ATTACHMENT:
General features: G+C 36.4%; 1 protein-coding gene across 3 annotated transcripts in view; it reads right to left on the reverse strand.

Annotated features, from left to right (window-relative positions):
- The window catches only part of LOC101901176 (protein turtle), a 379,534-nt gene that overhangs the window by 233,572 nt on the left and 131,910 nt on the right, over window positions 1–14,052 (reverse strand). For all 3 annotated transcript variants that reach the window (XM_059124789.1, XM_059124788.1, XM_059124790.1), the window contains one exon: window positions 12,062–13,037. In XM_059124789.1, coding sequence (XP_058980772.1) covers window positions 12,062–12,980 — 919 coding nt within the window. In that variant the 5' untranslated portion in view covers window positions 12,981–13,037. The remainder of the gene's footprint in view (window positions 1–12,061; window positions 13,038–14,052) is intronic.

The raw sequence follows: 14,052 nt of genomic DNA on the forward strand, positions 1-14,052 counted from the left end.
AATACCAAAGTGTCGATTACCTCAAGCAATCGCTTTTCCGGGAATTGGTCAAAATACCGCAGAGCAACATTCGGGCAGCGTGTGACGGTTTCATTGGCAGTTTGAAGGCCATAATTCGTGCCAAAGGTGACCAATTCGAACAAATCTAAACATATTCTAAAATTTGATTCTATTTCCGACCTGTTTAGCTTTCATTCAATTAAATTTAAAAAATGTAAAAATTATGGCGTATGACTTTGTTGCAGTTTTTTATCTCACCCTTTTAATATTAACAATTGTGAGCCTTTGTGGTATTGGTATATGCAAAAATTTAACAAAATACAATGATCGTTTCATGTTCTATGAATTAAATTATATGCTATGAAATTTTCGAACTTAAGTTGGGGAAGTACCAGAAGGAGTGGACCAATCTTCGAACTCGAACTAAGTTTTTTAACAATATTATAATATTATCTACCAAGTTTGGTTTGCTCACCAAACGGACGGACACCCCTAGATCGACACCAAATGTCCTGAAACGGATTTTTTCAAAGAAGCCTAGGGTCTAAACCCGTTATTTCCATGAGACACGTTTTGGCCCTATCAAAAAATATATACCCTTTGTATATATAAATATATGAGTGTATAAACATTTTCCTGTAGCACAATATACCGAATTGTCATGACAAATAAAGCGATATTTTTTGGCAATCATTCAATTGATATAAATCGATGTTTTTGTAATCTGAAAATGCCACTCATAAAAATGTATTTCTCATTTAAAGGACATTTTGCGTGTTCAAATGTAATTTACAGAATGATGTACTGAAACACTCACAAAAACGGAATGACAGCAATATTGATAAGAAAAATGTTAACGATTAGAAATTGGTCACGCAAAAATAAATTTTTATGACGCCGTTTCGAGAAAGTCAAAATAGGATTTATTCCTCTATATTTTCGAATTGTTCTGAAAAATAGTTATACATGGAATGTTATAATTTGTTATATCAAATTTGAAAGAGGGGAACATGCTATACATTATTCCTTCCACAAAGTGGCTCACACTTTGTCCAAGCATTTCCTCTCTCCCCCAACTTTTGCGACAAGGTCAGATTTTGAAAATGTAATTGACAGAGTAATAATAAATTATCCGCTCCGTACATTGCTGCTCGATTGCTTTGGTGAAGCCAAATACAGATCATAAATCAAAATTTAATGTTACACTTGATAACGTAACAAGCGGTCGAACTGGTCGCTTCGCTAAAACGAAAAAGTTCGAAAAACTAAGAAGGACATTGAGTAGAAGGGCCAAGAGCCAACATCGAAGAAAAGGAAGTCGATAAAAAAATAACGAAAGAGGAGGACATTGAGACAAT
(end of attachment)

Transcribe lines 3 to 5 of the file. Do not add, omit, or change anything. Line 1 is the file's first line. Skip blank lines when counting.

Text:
- The window catches only part of LOC101901176 (protein turtle), a 379,534-nt gene that overhangs the window by 233,572 nt on the left and 131,910 nt on the right, over window positions 1–14,052 (reverse strand). For all 3 annotated transcript variants that reach the window (XM_059124789.1, XM_059124788.1, XM_059124790.1), the window contains one exon: window positions 12,062–13,037. In XM_059124789.1, coding sequence (XP_058980772.1) covers window positions 12,062–12,980 — 919 coding nt within the window. In that variant the 5' untranslated portion in view covers window positions 12,981–13,037. The remainder of the gene's footprint in view (window positions 1–12,061; window positions 13,038–14,052) is intronic.

The raw sequence follows: 14,052 nt of genomic DNA on the forward strand, positions 1-14,052 counted from the left end.
AATACCAAAGTGTCGATTACCTCAAGCAATCGCTTTTCCGGGAATTGGTCAAAATACCGCAGAGCAACATTCGGGCAGCGTGTGACGGTTTCATTGGCAGTTTGAAGGCCATAATTCGTGCCAAAGGTGACCAATTCGAACAAATCTAAACATATTCTAAAATTTGATTCTATTTCCGACCTGTTTAGCTTTCATTCAATTAAATTTAAAAAATGTAAAAATTATGGCGTATGACTTTGTTGCAGTTTTTTATCTCACCCTTTTAATATTAACAATTGTGAGCCTTTGTGGTATTGGTATATGCAAAAATTTAACAAAATACAATGATCGTTTCATGTTCTATGAATTAAATTATATGCTATGAAATTTTCGAACTTAAGTTGGGGAAGTACCAGAAGGAGTGGACCAATCTTCGAACTCGAACTAAGTTTTTTAACAATATTATAATATTATCTACCAAGTTTGGTTTGCTCACCAAACGGACGGACACCCCTAGATCGACACCAAATGTCCTGAAACGGATTTTTTCAAAGAAGCCTAGGGTCTAAACCCGTTATTTCCATGAGACACGTTTTGGCCCTATCAAAAAATATATACCCTTTGTATATATAAATATATGAGTGTATAAACATTTTCCTGTAGCACAATATACCGAATTGTCATGACAAATAAAGCGATATTTTTTGGCAATCATTCAATTGATATAAATCGATGTTTTTGTAATCTGAAAATGCCACTCATAAAAATGTATTTCTCATTTAAAGGACATTTTGCGTGTTCAAATGTAATTTACAGAATGATGTACTGAAACACTCACAAAAACGGAATGACAGCAATATTGATAAGAAAAATGTTAACGATTAGAAATTGGTCACGCAAAAATAAATTTTTATGACGCCGTTTCGAGAAAGTCAAAATAGGATTTATTCCTCTATATTTTCGAATTGTTCTGAAAAATAGTTATACATGGAATGTTATAATTTGTTATATCAAATTTGAAAGAGGGGAACATGCTATACATTATTCCTTCCACAAAGTGGCTCACACTTTGTCCAAGCATTTCCTCTCTCCCCCAACTTTTGCGACAAGGTCAGATTTTGAAAATGTAATTGACAGAGTAATAATAAATTATCCGCTCCGTACATTGCTGCTCGATTGCTTTGGTGAAGCCAAATACAGATCATAAATCAAAATTTAATGTTACACTTGATAACGTAACAAGCGGTCGAACTGGTCGCTTCGCTAAAACGAAAAAGTTCGAAAAACTAAGAAGGACATTGAGTAGAAGGGCCAAGAGCCAACATCGAAGAAAAGGAAGTCGATAAAAAAATAACGAAAGAGGAGGACATTGAGACAAT